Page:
The Heavens by Sandra Newman
Sandra Newman’s ambitious fourth novel is a time-travelling fantasy set between Noughties America and Elizabethan England, said Emma Jane Unsworth in The Guardian. In New York, two twentysomethings, Ben and Kate, meet at a party and fall in love. However, problems soon surface as a result of Kate’s “very active dream life”. When she sleeps, she often “wakes up” in 1593 London, as Emilia, the “Dark Lady” of Shakespeare’s sonnets. Moreover, her actions in the past have an impact on history, subtly altering the present she returns to. “It’s one heck of a pitch” and could easily have seemed “gimmicky”. Yet Newman makes the whole thing “seamless – not to mention lots of fun”.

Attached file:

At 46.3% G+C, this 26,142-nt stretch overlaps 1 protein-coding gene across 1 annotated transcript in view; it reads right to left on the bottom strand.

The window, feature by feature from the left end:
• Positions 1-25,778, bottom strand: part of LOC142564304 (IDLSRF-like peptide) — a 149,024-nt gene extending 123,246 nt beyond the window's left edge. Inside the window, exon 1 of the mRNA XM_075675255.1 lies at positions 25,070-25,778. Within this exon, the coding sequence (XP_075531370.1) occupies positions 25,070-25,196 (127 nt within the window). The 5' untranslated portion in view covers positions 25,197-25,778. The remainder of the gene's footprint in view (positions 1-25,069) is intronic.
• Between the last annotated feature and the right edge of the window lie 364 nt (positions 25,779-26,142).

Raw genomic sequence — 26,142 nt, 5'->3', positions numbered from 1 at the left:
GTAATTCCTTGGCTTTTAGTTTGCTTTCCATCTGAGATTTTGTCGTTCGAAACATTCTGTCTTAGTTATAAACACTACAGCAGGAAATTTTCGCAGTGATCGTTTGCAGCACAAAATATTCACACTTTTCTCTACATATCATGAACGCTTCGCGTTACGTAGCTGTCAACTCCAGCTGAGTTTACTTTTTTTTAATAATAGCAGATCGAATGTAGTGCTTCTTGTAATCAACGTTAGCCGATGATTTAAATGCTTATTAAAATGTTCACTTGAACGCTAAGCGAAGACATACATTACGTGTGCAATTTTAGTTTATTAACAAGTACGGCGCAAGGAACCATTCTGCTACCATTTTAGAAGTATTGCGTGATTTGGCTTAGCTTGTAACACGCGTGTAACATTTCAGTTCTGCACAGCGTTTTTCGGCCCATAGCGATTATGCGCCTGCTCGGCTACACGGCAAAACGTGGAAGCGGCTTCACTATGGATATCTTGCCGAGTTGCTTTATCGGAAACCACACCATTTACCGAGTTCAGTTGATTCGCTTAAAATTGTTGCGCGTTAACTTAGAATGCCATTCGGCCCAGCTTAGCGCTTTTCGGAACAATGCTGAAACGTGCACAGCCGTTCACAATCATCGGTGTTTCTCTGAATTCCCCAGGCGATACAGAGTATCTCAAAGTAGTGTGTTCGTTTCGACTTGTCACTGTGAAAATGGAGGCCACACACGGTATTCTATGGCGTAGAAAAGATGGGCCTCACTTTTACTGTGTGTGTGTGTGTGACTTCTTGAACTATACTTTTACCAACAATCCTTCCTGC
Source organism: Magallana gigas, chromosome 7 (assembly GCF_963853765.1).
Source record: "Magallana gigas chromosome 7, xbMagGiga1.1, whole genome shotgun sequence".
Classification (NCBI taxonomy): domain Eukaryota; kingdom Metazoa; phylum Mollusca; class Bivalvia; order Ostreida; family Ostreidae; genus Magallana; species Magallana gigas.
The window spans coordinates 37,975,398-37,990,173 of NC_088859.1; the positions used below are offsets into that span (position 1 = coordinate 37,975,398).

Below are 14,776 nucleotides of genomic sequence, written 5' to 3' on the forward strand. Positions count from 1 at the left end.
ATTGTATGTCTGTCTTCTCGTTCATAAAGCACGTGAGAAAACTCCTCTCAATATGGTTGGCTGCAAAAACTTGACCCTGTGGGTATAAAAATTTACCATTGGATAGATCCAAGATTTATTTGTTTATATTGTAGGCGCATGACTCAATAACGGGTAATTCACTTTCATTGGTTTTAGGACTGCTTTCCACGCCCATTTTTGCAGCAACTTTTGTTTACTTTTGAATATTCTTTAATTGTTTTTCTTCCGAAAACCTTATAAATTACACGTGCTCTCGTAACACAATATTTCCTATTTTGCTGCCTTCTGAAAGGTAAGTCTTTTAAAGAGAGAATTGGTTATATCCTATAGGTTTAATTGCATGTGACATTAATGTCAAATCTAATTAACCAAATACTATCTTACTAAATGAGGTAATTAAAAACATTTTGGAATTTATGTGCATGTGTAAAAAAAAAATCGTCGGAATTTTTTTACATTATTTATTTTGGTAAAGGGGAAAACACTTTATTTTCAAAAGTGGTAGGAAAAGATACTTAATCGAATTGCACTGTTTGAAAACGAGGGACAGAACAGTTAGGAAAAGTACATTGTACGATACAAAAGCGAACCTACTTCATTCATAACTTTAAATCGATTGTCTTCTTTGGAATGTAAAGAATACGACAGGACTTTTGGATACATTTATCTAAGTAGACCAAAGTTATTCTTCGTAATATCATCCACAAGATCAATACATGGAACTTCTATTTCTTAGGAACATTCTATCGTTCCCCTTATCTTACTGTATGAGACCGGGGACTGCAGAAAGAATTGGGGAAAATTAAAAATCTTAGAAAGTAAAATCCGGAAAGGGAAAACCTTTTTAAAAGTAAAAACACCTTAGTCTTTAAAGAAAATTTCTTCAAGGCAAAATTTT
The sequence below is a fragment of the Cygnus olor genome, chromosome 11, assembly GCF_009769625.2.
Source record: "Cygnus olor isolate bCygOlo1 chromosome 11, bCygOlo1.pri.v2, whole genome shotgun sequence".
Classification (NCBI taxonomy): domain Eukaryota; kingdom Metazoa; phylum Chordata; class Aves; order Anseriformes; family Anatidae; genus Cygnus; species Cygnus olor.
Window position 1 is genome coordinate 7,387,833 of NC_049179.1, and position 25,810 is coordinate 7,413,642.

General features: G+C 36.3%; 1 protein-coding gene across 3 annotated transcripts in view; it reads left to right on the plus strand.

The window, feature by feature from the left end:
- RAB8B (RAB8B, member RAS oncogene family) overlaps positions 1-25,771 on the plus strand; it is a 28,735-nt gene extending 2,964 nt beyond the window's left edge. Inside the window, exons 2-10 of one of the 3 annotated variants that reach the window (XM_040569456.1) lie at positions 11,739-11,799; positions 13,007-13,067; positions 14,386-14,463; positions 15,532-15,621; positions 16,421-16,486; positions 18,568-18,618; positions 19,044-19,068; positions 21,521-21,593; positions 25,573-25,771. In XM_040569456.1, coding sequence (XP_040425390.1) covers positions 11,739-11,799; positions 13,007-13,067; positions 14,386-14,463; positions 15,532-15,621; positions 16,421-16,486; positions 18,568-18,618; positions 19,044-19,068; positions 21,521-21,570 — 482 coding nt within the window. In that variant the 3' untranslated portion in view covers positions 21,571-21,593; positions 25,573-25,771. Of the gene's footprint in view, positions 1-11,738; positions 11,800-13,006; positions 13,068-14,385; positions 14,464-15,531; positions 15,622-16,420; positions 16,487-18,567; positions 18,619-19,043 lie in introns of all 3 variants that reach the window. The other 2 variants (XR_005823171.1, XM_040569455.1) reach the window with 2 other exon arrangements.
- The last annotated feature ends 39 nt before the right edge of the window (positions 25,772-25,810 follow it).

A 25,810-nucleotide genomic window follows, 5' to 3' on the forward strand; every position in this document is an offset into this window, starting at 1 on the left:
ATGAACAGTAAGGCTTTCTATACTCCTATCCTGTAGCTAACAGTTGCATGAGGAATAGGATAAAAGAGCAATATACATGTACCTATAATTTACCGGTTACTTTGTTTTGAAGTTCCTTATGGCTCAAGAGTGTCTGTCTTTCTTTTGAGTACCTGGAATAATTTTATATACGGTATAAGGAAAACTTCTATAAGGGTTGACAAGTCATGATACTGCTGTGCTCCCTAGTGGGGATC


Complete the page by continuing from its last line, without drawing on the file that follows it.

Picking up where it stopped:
Newman is a hugely versatile writer, whether indulging her “talent for Elizabethan bawdy” or capturing the “urbane banter” of her modern-day characters, said Johanna Thomas-Corr in The Sunday Times. At the level of the sentence, this is a work of “intricate beauty”. But in a larger sense, its narrative “lacks emotional contours”. For all its cleverness, The Heavens “never transcends its agglomeration of whimsy”.